The wife seems to be generating as much mail as I am with her muffin post. Here’s a good one from reader and mother Jo-Lee:
Bravo Mrs. Pastry! With regards to the blog entry you wrote about kids and eating. My children (5 and 1) sound exactly the same as yours. I have thought about, and attempted, to sneak in “healthy” ingredients, but it usually backfires. I do much better when I eat vegetables on my own simply because I like them. I don’t offer my son any and then he wonders what he is missing out on! He now absolutely loves sushi as well as most Mexican and Chinese food. It is just a matter of growing into taste I think.
Mrs. Pastry’s response:
Thanks so much for your kind words. I never even thought about oohing and aahing over my own vegetables. (As Joe will tell you, I can’t have dinner without a green veggie on my plate.) And I’m heartened to know that your son now likes a wider variety of foods. A friend of mine, an author of a great book called What Kindergarten Teachers Know, sent me the following information that might be of help to you as well:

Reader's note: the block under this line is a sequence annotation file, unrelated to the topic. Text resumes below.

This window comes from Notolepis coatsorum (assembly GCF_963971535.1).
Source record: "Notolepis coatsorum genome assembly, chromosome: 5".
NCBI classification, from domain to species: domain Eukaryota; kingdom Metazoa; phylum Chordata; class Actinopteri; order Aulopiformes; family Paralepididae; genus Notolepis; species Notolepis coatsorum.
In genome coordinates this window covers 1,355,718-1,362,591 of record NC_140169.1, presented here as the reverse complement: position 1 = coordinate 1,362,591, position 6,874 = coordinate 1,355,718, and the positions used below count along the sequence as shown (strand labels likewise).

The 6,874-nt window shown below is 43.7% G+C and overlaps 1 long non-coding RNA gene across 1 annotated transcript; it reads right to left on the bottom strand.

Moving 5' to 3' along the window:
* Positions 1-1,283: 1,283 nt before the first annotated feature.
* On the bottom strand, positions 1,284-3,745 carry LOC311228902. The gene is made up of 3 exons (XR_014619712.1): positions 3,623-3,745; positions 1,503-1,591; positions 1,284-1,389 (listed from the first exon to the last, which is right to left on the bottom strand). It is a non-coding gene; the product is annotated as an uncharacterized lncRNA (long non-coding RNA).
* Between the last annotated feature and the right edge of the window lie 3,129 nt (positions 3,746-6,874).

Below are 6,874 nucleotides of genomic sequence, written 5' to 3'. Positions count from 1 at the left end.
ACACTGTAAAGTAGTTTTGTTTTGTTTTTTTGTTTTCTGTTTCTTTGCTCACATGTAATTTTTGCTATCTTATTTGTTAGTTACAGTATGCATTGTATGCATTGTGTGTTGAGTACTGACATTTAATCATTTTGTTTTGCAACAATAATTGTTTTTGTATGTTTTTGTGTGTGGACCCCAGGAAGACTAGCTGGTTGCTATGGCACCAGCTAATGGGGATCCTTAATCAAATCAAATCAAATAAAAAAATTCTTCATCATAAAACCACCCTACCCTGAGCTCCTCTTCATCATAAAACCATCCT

“My suggestion for you: Have you tried Mollie Katzen’s cookbooks for children? Our favorite is Salad People, though Pretend Soup is fun as well. (Other great books about feeding children — though not cook books — are by Ellyn Satter. I think her most recent is Your Child’s Weight, Helping Without Harming, though don’t be turned off by the title: the basic idea is that parents are responsible for providing their kids with healthy meals, but the kids are responsible for eating.)”
All the best,
Oh for the days when I still had comment fields. Should I just set up a phone call between you two? For what it’s worth though, I have a thought or two on this issue (surprised?). Namely that it seems to me that as a society we’ve become obsessed with the particulars of diet over the broader notion of a “balanced diet”. This is the impulse that’s spawned books like Deceptively Delicious which assumes that inserting a few beneficial inputs every now and again into a child’s diet is more important than teaching that child how to eat well. For a people who are supposedly thinking more and more “holistically” about eating, we’ve instead become obsessed with the minutiae of food. A few beneficial ingredients in an overall unbalanced diet are every bit as ineffectual as a few “bad” ingredients (i.e. a few trans fats or grams of HFCS) are in an overall balanced one. Our grandparents understood that all too well. How have we become so messed up in our thinking?